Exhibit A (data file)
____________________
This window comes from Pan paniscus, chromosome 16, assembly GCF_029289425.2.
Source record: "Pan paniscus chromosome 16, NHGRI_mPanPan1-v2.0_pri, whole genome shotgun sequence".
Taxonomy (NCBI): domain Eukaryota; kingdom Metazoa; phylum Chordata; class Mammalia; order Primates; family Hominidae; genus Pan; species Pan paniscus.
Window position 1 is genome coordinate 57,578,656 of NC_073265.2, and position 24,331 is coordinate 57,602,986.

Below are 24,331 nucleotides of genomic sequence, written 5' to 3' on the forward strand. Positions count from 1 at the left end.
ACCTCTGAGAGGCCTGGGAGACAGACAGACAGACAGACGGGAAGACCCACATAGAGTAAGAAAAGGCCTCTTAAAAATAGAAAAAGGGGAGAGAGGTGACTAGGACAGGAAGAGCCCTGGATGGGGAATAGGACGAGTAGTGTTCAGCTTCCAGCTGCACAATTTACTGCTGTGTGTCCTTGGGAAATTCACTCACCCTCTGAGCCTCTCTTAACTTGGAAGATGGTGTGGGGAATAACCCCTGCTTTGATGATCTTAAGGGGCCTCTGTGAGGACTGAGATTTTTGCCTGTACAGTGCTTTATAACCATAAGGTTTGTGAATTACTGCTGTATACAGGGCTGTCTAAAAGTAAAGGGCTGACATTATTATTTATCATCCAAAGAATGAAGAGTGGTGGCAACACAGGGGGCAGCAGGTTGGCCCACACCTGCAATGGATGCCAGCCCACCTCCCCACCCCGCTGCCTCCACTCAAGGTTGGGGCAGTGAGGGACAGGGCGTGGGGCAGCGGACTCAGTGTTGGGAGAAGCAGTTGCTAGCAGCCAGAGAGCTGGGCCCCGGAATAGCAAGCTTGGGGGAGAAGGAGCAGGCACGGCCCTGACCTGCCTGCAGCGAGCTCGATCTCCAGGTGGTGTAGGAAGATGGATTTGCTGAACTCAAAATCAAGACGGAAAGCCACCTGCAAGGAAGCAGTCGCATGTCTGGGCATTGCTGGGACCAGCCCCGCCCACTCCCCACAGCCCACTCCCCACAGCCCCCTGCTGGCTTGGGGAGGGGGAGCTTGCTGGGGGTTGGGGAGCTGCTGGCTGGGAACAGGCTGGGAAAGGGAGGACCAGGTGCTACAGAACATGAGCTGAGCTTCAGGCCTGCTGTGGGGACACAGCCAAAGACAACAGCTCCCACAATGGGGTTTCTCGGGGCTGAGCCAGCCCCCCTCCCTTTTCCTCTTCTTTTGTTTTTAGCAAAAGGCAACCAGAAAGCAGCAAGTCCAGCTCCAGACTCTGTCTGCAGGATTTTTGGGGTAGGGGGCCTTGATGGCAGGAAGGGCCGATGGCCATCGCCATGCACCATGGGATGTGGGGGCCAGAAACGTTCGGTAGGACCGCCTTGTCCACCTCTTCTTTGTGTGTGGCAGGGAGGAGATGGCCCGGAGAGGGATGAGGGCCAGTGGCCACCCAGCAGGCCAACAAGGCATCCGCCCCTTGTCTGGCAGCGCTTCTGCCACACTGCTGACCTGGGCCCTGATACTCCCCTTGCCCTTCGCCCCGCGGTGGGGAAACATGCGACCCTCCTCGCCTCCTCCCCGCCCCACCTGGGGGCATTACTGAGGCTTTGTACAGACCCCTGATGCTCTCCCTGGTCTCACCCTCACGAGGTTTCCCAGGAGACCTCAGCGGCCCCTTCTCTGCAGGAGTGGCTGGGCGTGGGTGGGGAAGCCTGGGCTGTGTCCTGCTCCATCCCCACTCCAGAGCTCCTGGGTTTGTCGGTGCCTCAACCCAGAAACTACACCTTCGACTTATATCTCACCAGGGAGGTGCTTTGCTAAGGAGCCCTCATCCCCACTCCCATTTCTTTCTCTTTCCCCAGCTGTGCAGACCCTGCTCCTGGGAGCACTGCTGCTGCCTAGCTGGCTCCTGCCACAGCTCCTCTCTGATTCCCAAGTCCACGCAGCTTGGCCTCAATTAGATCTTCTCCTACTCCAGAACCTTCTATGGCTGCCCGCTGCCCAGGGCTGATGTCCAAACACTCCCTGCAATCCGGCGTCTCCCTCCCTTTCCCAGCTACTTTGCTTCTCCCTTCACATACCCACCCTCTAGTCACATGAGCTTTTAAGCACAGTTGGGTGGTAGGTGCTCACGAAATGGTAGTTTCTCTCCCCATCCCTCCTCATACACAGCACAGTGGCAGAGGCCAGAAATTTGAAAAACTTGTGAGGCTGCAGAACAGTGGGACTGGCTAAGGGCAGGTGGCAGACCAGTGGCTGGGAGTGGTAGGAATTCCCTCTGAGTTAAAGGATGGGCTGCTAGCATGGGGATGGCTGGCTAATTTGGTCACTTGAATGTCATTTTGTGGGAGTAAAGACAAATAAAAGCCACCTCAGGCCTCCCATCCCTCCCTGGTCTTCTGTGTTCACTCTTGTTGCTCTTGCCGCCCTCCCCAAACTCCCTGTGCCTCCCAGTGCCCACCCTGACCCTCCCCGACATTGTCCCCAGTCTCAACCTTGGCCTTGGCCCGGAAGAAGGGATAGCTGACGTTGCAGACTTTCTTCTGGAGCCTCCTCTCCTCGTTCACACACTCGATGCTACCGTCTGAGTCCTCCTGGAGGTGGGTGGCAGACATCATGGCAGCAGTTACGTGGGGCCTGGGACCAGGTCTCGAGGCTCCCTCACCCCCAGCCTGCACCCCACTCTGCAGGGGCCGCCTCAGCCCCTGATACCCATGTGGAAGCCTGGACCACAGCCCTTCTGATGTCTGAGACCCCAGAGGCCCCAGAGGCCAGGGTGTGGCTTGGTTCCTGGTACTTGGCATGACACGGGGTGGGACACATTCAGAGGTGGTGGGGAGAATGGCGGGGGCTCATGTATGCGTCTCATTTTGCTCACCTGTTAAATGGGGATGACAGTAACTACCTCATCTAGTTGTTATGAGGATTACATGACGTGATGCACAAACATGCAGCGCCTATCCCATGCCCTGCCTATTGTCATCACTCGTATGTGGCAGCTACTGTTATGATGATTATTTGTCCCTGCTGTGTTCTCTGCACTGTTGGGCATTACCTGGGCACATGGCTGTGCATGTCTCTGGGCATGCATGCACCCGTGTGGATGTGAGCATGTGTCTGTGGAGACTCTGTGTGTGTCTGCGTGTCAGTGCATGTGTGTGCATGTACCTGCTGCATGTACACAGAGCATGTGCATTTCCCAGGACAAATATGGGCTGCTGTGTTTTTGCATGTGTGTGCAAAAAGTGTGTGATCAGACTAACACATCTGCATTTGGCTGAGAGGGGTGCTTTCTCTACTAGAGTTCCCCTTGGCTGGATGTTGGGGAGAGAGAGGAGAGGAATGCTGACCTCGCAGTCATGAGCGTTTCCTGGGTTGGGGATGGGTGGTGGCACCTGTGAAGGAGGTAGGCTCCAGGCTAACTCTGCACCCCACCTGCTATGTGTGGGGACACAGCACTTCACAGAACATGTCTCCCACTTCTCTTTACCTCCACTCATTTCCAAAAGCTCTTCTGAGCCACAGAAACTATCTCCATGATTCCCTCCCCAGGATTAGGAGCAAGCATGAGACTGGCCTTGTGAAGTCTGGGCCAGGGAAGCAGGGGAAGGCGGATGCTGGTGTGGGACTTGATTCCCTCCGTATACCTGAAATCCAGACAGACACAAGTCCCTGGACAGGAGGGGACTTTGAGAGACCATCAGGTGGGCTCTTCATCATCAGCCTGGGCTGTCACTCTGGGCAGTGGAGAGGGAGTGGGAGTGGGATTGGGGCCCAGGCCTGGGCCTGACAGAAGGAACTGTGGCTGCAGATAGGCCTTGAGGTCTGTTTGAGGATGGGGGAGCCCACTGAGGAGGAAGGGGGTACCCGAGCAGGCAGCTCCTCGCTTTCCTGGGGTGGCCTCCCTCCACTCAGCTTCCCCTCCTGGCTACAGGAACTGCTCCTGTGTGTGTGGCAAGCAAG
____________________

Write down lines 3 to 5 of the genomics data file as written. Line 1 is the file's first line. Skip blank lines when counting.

Taxonomy (NCBI): domain Eukaryota; kingdom Metazoa; phylum Chordata; class Mammalia; order Primates; family Hominidae; genus Pan; species Pan paniscus.
Window position 1 is genome coordinate 57,578,656 of NC_073265.2, and position 24,331 is coordinate 57,602,986.

Below are 24,331 nucleotides of genomic sequence, written 5' to 3' on the forward strand. Positions count from 1 at the left end.